Here’s a traveller’s guide to festivals in India

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India and it’s festivities go hand in hand. Several travelers search for the time that there is a grand festival going on in the country and that is the time they come to visit this country rich of cultures.

It was India turned up to max and the world’s media, beaming live images of naga sadhus leading the dawn rush to the river waters, lapped it up and in turn got people the planet over thinking.Luckily huge, colourful festivals are two a penny in India. Here’s our run-down of the loudest of loud Indian festivals.

Kumbh Melas

Allahabad doesn’t hold a monopoly on Kumbh Melas. Three other Indian cities (Hardiwar, Ujjian and Nashik) also host them, with one held in each city roughly once every twelve years. This means that in effect there is a Kumbh Mela once every three years, with half-melas held in between, as well as an annual event in each host city. The one in Allahabad is the most prestigious and largest of them all.


You can hardly move without tripping over Krishna at this festival to celebrate his birthday. Temples are swathed in decorations and musical dramas about Krishna are performed. Held in August-September in Mathura, Uttar Pradesh.

Ganga Sagar Mela

Head out east in mid-January to Sagar Island and the point where the holy river Ganges meets the ocean and join tens of thousands of Hindu pilgrims taking a communal paddle in the sea.

Sonepur Mela

This massive fair celebrates a prehistoric battle between elephants and crocodiles; today’s events are much less violent but no less spectacular. This is the largest cattle fair in Asia and hundreds of thousands of river bathing-sin cleansing pilgrims. It’s held near Patna, Bihar in November/December.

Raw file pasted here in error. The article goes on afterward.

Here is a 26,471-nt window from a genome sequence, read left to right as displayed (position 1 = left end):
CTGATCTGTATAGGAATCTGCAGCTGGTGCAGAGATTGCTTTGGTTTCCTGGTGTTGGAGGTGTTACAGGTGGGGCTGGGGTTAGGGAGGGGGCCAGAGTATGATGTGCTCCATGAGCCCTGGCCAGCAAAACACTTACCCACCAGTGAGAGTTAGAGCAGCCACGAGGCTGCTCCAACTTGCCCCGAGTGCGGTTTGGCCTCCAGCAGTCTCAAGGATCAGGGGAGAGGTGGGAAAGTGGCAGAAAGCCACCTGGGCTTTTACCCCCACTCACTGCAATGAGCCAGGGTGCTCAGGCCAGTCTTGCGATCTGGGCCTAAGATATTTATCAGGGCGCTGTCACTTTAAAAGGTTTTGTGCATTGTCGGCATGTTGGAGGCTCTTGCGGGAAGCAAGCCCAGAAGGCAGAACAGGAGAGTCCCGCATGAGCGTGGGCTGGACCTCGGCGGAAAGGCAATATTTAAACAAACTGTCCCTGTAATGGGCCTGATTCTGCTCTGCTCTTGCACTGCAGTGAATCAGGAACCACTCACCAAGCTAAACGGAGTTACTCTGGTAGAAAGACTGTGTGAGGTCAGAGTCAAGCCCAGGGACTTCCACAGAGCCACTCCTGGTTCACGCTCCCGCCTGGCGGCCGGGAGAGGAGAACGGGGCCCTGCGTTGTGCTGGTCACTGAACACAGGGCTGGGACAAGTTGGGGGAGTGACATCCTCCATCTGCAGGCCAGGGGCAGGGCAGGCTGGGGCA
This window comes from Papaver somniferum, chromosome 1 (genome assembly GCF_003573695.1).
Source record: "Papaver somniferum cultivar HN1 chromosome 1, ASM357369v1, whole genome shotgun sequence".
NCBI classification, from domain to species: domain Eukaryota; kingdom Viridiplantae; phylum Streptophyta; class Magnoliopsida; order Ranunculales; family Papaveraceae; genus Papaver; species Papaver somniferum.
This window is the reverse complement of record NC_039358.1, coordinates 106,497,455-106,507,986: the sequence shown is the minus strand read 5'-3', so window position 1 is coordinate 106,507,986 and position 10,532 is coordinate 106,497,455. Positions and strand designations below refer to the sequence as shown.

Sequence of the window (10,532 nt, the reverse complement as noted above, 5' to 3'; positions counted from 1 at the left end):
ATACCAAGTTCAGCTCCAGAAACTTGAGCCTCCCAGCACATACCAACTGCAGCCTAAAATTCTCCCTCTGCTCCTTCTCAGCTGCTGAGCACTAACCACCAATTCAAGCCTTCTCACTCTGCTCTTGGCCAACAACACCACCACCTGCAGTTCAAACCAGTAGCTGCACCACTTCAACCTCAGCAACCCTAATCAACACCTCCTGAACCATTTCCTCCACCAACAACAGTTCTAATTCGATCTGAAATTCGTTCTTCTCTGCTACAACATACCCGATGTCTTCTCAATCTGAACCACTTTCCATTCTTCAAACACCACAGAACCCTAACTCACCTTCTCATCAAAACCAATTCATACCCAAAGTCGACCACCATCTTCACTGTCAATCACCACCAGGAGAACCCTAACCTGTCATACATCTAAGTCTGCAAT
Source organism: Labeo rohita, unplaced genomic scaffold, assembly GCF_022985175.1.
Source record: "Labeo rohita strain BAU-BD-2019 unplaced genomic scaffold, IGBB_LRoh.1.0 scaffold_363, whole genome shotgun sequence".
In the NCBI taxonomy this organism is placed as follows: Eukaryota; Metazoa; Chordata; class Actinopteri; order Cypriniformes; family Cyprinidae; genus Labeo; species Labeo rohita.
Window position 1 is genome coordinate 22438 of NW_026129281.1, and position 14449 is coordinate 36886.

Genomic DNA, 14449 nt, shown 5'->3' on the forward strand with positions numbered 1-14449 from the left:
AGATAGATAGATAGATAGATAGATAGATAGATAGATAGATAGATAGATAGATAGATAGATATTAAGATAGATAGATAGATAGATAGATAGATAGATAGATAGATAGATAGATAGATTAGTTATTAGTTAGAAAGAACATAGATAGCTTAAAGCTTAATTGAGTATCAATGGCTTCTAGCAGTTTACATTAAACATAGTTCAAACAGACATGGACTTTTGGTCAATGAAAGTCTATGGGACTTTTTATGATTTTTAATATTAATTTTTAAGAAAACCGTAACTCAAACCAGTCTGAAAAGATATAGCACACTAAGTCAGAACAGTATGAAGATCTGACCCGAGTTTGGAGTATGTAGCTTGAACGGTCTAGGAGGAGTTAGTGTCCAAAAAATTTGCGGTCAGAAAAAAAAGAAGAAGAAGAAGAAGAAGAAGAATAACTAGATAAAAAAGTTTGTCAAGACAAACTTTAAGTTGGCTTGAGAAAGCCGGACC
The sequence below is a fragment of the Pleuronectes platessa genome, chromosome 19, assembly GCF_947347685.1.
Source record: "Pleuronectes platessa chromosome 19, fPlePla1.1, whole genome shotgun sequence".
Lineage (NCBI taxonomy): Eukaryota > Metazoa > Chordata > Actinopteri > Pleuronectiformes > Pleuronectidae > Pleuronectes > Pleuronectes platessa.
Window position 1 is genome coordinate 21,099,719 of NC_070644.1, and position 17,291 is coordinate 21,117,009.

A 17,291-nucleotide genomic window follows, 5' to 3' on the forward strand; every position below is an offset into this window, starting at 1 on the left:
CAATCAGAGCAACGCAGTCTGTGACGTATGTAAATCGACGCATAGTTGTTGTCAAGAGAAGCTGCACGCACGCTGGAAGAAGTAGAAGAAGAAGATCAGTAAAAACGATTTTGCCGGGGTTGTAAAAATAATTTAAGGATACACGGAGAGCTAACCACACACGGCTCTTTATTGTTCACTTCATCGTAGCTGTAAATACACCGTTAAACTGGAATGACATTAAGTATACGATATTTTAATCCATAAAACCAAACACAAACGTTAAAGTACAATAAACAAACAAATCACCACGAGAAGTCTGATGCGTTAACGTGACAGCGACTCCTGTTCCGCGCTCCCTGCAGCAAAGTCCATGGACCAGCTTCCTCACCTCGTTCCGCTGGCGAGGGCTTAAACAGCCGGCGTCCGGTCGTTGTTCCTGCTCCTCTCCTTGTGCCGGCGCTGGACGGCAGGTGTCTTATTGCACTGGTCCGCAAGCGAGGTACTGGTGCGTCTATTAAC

Rath Yatra

This spectacular festival features immense chariots containing Lord Jagannath, brother Balbhadra and sister Subhadra hauled from temple to temple through the streets of the beach town of Puri. Held in November in Puri, Odisha.

Shivarati Mela

Up to 100,000 Shaivite pilgrims, sadhus and Adivasis (tribal peoples) attend the celebrations at Mahadeo Temple. Participants bring symbolic tridents and hike up Chauragarh Hill to plant them at the Shiva shrine. Held in February/March in Pachmarhi, Madhya Pradesh.

Ganesh Chaturthi

Hindus celebrate Ganesh Chaturthi, the birth of the elephant headed god, with verve, particularly in Mumbai. Clay idols of Ganesh are paraded through the streets before beings ceremonially immersed in rivers, tanks or the sea. Held in September (or sometimes August) countrywide.

Durga Puja

Thousands of statues of the ten-armed goddess Durga clutter the streets of Kolkata during this festival held each year in October. The festival climaxes when all those Durga idols are thrown into the waters of the Hooghly River amongst much general singing, dancing and firework explosions.




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